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Maersk has exceeded analyst expectations, further upgrading its full-year earnings guidance to a level some 45% higher than at the start of the pandemic.

At the same time, the Danish transport and logistics group has confirmed around 2,000 redundancies as a consequence of its decision to retire its Safmarine and Damco brands and the rationalisation of back office and sales roles at subsidiary carrier Hamburg Süd.

Maersk said it would take a $100m hit from the redundancies in the third quarter.

A source told The Loadstar today he understood that the number of redundancies was lower that had originally been feared by staff, but the timing against the impressive financials “was not a good motivator”.

The continuing strong demand recovery across major trades, resulting in a substantial spike in freight rates, is expected to deliver rich returns for ocean carriers for the remainder of the year, and possibly into 2021.

From its original guidance, of an ebitda of $5.5bn subsequently revised to $6bn-$7bn, a “strong Q3 and a solid Q4” outlook has prompted Maersk to increase this to $7.5bn-$8bn.

Maersk today reported an unaudited revenue of $9.9bn for Q3, for an ebitda before restructuring and integration costs of $2.4bn, despite a year-on-year decline in liftings of 3% across its ocean division.

“AP Møller-Maersk is on track to deliver a strong Q3 with solid earnings growth across all our businesses, in particular in Ocean and Logistics & Services,” said CEO Soren Skou. “Volumes have rebounded faster than expected, our costs have remained well under control, freight rates have increased due to strong demand and we are growing earnings rapidly in Logistics & Services.”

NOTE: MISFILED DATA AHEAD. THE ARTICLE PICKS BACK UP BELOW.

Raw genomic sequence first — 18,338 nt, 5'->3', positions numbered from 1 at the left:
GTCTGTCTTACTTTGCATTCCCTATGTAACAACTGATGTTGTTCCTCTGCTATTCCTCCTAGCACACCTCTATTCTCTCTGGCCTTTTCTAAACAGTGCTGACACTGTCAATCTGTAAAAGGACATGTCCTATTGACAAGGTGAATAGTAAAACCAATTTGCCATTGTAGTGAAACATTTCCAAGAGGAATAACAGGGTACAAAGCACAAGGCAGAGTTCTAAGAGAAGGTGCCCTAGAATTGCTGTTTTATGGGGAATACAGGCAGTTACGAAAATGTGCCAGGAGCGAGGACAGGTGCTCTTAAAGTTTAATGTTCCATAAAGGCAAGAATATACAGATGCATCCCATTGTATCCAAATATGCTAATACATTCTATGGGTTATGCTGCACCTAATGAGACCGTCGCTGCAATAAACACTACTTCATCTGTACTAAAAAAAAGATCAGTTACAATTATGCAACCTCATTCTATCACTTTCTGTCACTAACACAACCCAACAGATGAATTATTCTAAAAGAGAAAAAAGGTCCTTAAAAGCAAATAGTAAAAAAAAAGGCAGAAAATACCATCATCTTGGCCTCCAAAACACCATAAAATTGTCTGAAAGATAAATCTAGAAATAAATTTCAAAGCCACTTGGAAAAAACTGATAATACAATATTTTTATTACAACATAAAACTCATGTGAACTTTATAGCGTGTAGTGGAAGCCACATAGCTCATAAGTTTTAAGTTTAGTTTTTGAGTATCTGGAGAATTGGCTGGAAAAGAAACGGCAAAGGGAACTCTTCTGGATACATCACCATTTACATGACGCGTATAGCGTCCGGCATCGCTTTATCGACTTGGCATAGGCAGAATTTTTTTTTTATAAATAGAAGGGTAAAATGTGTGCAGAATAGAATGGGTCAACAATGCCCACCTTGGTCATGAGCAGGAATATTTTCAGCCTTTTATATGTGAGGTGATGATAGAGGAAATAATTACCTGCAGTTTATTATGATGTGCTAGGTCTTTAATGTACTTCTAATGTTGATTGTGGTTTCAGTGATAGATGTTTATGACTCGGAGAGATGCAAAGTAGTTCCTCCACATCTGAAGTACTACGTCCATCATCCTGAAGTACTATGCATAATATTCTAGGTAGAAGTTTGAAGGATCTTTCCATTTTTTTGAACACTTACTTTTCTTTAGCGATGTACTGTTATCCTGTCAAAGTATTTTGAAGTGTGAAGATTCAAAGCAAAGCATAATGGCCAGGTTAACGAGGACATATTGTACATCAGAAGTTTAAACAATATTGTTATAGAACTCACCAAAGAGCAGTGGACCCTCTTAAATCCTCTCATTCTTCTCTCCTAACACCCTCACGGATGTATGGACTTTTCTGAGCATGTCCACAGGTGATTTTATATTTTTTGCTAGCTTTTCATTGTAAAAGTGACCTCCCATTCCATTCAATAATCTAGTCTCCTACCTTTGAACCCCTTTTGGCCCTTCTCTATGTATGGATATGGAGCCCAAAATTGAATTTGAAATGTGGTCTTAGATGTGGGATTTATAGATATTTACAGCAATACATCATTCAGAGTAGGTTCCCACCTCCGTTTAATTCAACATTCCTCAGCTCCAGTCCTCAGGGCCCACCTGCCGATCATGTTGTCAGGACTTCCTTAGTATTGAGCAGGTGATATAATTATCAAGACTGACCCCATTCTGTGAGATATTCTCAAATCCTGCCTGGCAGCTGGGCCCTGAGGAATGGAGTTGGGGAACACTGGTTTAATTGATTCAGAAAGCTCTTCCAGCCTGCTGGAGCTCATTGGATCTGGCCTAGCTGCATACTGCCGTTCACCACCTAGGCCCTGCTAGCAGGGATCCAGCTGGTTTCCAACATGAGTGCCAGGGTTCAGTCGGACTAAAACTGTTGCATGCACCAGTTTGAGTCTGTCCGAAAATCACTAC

He added that the outlook for Q4 was solid for the same reasons, but cautioned that the outlook for 2021 remained uncertain, due to the ongoing pandemic.

“Potential new lock downs will impact demand and the timing and effectiveness of a potential vaccine will impact 2021,” he said.

However, indications on the booming transpacific tradelane, for example, are that the demand for imports, prompted by consumers shifting their spending from services to goods, will continue through to the Chinese New Year in February.

According to investment bank Jefferies, Maersk’s full-year earnings guidance upgrade was some 10%-15% ahead of consensus, reflecting a 23% uplift for the third quarter.

In a recent overview of the liner sector, Jefferies said “the stars are aligning for container shipping” as a consequence of consolidation, rational capacity management and “a fast bounce-back in demand, post-lockdown”.

Maersk is the “top pick” in Jefferies’ upgrade of the container shipping sector to ‘Buy’, citing the company’s accumulation of a $9bn war chest for potential logistics acquisitions. It reported a net profit of $443m for Q2, compared with $154m for the same period of 2019.

It will publish its Q3 interim result on 18 November.

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